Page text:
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Since 1st March, 1999
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Pratibha does homework for post-poll test

New Delhi, May 4: Just when many politicians are winding down after punishing days on the campaign trail, President Pratibha Patil has begun to prepare herself for the big test that lies beyond counting day.

The President’s office has prepared a six-page note that records the composition of every government since Independence, keeping in mind the fact that Patil’s role will come into play 72 hours after the election results are announced on May 16.

However, political players and observers are wondering about an “unthinkable” scenario that does not figure in the note but which entails that no political party or group will aggregate a simple majority of 272 seats.

According to article 73 of the Representation of the People Act, the Election Commission has to collect and compile all results and then submit the data to the President – an exercise that usually takes three days. The President also has the right to invite and consult any legal expert before deciding about her course of action.

As the note will refresh the President’s memory, on most occasions till 1989, a single-party majority necessitated little intervention from the President. In 1989, the Congress had finished as the single-largest party with 196 MPs. But the then leader, Rajiv Gandhi, had declined to stake claim, paving the way for the formation of a National Front government under V.P. Singh which had the outside support of the BJP as well as the Left.

In 1991, the Congress under P.V. Narasimha Rao fell short of 272 but the then President, R. Venkataraman, invited him to run the government on the premise that Rao will prove majority on the floor of the Lok Sabha.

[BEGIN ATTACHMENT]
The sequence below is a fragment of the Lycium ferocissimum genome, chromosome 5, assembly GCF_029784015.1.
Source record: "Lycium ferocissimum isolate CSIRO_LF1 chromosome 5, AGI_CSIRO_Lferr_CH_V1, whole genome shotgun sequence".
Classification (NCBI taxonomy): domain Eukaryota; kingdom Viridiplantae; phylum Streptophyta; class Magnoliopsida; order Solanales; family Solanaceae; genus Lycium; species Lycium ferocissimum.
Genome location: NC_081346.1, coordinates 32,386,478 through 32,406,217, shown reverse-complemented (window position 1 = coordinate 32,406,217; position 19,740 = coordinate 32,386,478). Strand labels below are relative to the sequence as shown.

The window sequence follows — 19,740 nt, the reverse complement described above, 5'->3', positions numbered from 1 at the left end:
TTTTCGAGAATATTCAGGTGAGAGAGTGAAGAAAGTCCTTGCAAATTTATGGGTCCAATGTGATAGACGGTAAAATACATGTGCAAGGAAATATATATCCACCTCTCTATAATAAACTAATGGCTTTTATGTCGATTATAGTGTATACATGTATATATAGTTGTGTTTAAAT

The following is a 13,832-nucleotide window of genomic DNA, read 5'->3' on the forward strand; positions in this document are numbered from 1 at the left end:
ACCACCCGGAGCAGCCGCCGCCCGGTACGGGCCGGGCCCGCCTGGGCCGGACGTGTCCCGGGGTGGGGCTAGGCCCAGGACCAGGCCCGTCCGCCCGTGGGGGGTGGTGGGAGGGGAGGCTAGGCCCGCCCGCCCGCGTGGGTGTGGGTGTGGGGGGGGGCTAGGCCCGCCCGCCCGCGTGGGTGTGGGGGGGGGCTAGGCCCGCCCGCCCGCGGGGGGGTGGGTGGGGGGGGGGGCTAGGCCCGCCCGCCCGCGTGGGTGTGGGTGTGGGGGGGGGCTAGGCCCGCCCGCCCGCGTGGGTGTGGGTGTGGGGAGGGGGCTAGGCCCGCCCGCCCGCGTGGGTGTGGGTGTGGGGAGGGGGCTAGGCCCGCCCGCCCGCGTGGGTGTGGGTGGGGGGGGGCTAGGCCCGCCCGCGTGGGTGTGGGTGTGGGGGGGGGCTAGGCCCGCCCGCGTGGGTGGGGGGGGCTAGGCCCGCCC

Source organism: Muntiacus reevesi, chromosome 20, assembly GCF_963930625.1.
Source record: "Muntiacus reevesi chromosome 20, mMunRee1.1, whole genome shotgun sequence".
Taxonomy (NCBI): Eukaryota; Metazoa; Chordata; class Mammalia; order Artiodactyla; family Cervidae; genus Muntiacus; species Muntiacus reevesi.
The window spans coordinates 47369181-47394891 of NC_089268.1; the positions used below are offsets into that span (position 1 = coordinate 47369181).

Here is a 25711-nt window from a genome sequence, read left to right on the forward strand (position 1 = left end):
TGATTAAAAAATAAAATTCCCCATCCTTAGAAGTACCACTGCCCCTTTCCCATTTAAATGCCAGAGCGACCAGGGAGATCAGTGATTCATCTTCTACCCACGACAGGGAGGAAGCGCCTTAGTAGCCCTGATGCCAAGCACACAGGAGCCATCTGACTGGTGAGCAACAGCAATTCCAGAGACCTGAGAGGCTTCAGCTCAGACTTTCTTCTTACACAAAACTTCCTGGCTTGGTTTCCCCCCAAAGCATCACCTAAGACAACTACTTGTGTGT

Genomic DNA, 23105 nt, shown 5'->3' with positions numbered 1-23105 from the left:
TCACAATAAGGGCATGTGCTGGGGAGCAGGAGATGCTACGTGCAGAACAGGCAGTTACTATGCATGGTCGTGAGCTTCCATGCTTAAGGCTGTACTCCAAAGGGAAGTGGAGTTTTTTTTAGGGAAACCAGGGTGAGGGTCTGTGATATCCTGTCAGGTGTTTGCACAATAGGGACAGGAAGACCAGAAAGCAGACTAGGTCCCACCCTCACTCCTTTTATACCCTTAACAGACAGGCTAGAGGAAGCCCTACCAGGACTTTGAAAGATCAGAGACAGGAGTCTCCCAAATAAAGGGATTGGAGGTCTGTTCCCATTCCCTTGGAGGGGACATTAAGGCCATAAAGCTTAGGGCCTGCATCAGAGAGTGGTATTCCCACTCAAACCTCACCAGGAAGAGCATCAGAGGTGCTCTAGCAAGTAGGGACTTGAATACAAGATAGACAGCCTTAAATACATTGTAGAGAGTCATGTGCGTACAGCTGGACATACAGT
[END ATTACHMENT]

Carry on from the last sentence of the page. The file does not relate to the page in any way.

In 1996, Shankar Dayal Sharma faced criticism from a section of constitutional experts when he administered the oath of office to Atal Bihari Vajpayee, who failed to prove majority within the stipulated 13-day period. A hurriedly formed rainbow coalition — the United Front — succeeded which had the outside support of the Congress.

President K.R. Narayanan set a precedent in 1998 and followed it again in 1999 when he insisted that the single-largest party, the BJP, should “satisfy” him with letters of support from various political groups that their number aggregates 272. This phase saw Congress president Sonia Gandhi failing to form an alternative government in May 1999 when she could not muster “272”.

After a fresh election, Vajpayee’s NDA tally read 252 in September 1999 but he managed to prove majority on the floor of Lok Sabha. Significantly, in both 1998 and 1999, the BJP’s individual tally was higher than that of the Congress.

In 2004, President A.P.J. Abdul Kalam invited Sonia Gandhi to form the government on the basis of her party’s status as the largest single one, which eventually led to the birth of the UPA.

If Patil goes by the recent precedent, she can invite the single-largest party and then seek letters of support. But some constitutional experts feel that the President could ignore the claim of the single-largest party and opt for an alliance on the ground that such a group could be able to pass a floor test.

If such a course of action is taken, it is bound to create controversy. But the sweeping constitutional powers of the President will protect her. According to the Constitution, the President alone is empowered to permit any political party or alliance to take the oath of office. Technically, she is not restricted by any convention or precedence.

“The Constitution gives sweeping powers to the President. The President alone has the wisdom to decide,” said lawyer Shanti Bhushan.

However, if she goes by the most acceptable precedence set by Narayanan of seeking letters of support from partners before extending swearing-in invitation, what happens if the UPA falls short, followed by the NDA and the third front and political logjam prevents any two formations from coming together? Constitutionally, there is no provision for a “President’s rule” at the federal level. So, a new government will have to be formed before June 4.

In such a situation, Patil will have to think out of the box. She has the option of asking the leader of the single-largest party or group/alliance to take the oath of office.

If such an arrangement fails to pass the floor test, she can go on inviting the second and third largest formations or allow the “first-fallen regime” to run a caretaker government and call a fresh election – something the new MPs will try to avoid at any cost.

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